The ANU CTLab houses several X-ray 3D microscopes, which are used to image samples for a wide variety of clients in industry and academia. These microscopes measure how the sample absorbs and refracts X-rays, and use this information to build detailed, geometrically-faithful 3D models of the sample's internal structure.
A small number of X-rays will "ricochet" or "scatter" through large angles as they interact with the sample. This is most significant when imaging very dense, or very large samples: e.g. metal parts, large 3D printed components, or samples imaged on the CTLab's new "whole core" scanner. If these scattered X-rays collide with the detector, their signal is largely hidden in the random measurement noise. However, because the scattered X-ray *do* possess an underlying structure, they lead to artefacts in the final 3D image of the sample.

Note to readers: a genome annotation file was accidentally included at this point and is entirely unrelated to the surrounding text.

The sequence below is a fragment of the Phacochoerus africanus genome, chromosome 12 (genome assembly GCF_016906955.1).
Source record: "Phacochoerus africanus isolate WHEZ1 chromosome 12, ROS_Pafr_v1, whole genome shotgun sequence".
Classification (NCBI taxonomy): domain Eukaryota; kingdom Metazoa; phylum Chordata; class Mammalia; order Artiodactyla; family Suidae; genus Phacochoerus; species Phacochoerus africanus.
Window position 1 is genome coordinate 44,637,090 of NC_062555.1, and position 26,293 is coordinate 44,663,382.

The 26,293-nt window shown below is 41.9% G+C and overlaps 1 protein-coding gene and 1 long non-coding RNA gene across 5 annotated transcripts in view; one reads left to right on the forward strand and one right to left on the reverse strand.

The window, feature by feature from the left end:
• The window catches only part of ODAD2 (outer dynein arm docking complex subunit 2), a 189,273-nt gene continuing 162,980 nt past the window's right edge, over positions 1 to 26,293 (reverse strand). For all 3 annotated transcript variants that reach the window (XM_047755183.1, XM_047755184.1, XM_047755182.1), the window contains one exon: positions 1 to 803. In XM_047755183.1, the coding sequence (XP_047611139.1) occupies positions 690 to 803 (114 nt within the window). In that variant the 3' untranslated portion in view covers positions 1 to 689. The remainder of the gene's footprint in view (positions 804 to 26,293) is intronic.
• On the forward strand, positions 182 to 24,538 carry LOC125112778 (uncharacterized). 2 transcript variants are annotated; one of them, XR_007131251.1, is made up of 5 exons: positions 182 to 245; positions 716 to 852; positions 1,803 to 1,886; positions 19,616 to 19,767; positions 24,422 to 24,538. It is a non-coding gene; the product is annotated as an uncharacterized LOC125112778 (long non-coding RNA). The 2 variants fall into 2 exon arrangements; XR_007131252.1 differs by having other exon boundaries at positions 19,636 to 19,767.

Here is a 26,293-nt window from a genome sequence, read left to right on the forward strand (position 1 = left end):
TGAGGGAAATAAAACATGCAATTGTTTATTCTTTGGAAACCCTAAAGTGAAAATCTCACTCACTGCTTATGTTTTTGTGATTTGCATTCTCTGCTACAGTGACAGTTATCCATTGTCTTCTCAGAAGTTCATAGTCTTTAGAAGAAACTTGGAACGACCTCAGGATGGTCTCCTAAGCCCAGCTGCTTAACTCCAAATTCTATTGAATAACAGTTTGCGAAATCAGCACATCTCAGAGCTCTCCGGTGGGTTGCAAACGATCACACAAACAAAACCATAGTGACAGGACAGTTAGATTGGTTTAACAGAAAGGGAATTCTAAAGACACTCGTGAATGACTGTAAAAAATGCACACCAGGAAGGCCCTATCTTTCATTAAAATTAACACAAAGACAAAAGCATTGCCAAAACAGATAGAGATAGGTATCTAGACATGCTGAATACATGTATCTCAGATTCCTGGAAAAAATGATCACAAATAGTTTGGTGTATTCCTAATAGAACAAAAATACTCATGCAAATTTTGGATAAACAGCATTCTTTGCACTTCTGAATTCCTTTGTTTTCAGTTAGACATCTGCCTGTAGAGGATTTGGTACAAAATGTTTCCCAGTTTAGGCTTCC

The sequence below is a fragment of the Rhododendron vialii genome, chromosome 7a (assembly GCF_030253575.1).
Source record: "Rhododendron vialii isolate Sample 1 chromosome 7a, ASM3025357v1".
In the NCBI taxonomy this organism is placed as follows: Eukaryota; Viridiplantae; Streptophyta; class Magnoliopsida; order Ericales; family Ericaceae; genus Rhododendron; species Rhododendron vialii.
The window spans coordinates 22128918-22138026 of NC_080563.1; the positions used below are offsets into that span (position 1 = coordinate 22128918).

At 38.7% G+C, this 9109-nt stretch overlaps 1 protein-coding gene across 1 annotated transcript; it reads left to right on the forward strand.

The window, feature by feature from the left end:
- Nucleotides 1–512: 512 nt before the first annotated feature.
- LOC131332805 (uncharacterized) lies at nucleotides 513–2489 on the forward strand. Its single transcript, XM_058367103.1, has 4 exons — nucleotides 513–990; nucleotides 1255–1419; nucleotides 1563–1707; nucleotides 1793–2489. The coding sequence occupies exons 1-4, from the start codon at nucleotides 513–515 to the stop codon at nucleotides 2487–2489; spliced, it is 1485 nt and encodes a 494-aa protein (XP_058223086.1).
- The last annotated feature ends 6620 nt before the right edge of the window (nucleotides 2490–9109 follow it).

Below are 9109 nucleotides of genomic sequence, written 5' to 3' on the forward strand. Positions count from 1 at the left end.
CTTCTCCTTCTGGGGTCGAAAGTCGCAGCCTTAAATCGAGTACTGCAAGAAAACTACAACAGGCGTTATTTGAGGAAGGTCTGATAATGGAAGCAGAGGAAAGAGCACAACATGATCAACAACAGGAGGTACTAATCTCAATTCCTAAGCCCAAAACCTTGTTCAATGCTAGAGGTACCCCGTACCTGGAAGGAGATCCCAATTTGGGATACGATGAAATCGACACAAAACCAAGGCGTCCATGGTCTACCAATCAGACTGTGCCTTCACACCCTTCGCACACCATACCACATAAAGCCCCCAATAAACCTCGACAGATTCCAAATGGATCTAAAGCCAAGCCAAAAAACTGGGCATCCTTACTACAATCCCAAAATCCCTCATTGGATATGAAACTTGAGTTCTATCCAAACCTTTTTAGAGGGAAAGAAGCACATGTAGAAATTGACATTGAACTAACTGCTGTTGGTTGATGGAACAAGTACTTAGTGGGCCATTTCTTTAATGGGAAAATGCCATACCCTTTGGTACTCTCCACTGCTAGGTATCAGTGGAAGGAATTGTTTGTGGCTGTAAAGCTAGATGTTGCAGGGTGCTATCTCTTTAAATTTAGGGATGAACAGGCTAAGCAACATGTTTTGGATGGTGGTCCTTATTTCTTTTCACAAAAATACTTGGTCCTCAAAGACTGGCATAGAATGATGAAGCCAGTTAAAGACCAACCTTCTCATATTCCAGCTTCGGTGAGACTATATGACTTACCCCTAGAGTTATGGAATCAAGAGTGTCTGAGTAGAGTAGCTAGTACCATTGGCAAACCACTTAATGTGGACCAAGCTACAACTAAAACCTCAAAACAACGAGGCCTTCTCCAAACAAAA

The student will explore theoretical and computational methods to model the underlying structure of the scatter, and develop methods to correct for its effects, both in-hardware (i.e. at the microscope) and in-software (i.e. during image analysis).